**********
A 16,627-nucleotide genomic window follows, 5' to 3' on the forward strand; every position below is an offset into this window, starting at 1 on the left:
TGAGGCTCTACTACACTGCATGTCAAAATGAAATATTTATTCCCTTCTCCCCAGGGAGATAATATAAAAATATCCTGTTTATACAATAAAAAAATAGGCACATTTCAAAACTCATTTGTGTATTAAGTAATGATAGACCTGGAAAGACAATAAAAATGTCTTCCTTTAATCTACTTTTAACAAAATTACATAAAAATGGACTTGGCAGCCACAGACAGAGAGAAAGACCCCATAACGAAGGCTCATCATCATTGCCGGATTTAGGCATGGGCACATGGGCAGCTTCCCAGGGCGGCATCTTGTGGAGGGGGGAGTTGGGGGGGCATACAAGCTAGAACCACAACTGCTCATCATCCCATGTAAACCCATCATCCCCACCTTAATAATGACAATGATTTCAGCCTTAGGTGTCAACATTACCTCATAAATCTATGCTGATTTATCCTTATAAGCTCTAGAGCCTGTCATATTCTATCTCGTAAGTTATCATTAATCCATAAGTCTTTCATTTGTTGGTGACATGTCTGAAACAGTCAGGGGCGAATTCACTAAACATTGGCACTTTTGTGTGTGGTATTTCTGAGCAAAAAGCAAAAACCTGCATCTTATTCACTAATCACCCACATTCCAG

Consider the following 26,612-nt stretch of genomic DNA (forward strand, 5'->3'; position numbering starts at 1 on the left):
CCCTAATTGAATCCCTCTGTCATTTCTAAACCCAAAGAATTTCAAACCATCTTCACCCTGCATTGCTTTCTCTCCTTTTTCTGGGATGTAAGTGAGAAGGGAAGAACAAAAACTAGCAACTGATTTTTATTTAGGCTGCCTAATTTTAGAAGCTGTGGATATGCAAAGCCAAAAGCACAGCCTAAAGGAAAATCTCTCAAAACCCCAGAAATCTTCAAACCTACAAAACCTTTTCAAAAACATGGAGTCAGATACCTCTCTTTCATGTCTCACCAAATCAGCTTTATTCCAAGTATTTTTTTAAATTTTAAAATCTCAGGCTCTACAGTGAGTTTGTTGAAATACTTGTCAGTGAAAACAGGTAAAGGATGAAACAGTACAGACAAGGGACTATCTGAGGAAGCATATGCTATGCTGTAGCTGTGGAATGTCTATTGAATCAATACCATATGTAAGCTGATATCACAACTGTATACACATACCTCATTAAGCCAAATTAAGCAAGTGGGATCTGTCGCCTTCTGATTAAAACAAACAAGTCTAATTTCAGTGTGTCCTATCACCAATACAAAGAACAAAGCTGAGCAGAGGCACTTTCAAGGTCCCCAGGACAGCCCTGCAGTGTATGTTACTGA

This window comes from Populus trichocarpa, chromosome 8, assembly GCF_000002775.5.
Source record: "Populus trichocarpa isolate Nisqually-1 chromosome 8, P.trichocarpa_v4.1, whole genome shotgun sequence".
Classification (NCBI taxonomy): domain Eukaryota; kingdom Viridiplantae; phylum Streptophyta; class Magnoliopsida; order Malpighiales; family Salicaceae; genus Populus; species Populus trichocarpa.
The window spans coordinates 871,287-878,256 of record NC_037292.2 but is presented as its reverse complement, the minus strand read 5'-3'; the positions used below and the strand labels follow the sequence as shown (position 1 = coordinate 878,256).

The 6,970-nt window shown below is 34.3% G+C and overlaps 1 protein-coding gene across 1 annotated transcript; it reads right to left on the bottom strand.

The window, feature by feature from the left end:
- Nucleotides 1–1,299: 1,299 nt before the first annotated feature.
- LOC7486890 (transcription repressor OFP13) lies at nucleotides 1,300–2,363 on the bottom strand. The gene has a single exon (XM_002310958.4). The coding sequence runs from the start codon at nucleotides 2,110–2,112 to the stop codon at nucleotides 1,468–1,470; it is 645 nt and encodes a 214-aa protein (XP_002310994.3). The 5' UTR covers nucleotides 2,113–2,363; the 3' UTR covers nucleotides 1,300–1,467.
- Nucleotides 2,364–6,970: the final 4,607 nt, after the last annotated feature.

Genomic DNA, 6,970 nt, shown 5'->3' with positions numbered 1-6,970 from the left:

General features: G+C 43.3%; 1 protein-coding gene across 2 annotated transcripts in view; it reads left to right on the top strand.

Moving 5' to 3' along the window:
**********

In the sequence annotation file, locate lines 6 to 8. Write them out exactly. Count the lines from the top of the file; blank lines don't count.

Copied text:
Source record: "Populus trichocarpa isolate Nisqually-1 chromosome 8, P.trichocarpa_v4.1, whole genome shotgun sequence".
Classification (NCBI taxonomy): domain Eukaryota; kingdom Viridiplantae; phylum Streptophyta; class Magnoliopsida; order Malpighiales; family Salicaceae; genus Populus; species Populus trichocarpa.
The window spans coordinates 871,287-878,256 of record NC_037292.2 but is presented as its reverse complement, the minus strand read 5'-3'; the positions used below and the strand labels follow the sequence as shown (position 1 = coordinate 878,256).